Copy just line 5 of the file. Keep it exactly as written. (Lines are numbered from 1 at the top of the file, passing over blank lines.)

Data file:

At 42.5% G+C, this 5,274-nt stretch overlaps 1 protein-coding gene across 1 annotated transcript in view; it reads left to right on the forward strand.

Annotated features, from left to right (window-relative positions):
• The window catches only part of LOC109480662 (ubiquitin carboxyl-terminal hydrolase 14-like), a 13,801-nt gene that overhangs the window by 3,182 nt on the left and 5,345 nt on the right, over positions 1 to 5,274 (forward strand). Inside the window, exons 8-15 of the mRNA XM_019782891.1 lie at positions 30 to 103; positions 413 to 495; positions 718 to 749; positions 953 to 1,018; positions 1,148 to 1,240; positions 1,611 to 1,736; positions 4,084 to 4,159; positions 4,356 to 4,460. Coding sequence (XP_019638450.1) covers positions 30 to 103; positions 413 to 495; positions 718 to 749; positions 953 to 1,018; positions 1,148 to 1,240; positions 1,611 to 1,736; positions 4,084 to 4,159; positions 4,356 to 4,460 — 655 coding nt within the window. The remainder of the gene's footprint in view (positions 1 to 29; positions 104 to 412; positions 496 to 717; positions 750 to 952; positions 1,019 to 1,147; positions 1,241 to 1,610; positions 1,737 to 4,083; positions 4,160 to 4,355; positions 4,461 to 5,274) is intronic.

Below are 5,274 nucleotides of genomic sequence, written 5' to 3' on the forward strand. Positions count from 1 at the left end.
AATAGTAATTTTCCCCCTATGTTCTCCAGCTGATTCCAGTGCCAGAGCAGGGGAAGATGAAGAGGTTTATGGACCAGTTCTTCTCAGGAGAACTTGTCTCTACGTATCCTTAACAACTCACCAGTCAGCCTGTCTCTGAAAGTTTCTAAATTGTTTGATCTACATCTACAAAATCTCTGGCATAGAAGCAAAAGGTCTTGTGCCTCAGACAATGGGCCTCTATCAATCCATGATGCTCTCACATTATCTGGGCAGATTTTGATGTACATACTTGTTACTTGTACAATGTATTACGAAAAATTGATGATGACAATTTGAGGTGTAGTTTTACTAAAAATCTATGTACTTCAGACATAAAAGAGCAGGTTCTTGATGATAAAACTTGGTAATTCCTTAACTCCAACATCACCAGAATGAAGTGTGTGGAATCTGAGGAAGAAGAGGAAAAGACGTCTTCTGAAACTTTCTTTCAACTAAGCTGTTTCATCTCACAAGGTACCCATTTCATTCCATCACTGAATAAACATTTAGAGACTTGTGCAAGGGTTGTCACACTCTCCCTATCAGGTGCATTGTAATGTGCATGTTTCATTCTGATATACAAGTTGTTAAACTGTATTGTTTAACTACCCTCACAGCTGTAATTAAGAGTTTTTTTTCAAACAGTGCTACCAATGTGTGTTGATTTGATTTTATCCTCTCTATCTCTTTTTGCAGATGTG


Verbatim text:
AATAGTAATTTTCCCCCTATGTTCTCCAGCTGATTCCAGTGCCAGAGCAGGGGAAGATGAAGAGGTTTATGGACCAGTTCTTCTCAGGAGAACTTGTCTCTACGTATCCTTAACAACTCACCAGTCAGCCTGTCTCTGAAAGTTTCTAAATTGTTTGATCTACATCTACAAAATCTCTGGCATAGAAGCAAAAGGTCTTGTGCCTCAGACAATGGGCCTCTATCAATCCATGATGCTCTCACATTATCTGGGCAGATTTTGATGTACATACTTGTTACTTGTACAATGTATTACGAAAAATTGATGATGACAATTTGAGGTGTAGTTTTACTAAAAATCTATGTACTTCAGACATAAAAGAGCAGGTTCTTGATGATAAAACTTGGTAATTCCTTAACTCCAACATCACCAGAATGAAGTGTGTGGAATCTGAGGAAGAAGAGGAAAAGACGTCTTCTGAAACTTTCTTTCAACTAAGCTGTTTCATCTCACAAGGTACCCATTTCATTCCATCACTGAATAAACATTTAGAGACTTGTGCAAGGGTTGTCACACTCTCCCTATCAGGTGCATTGTAATGTGCATGTTTCATTCTGATATACAAGTTGTTAAACTGTATTGTTTAACTACCCTCACAGCTGTAATTAAGAGTTTTTTTTCAAACAGTGCTACCAATGTGTGTTGATTTGATTTTATCCTCTCTATCTCTTTTTGCAGATGTG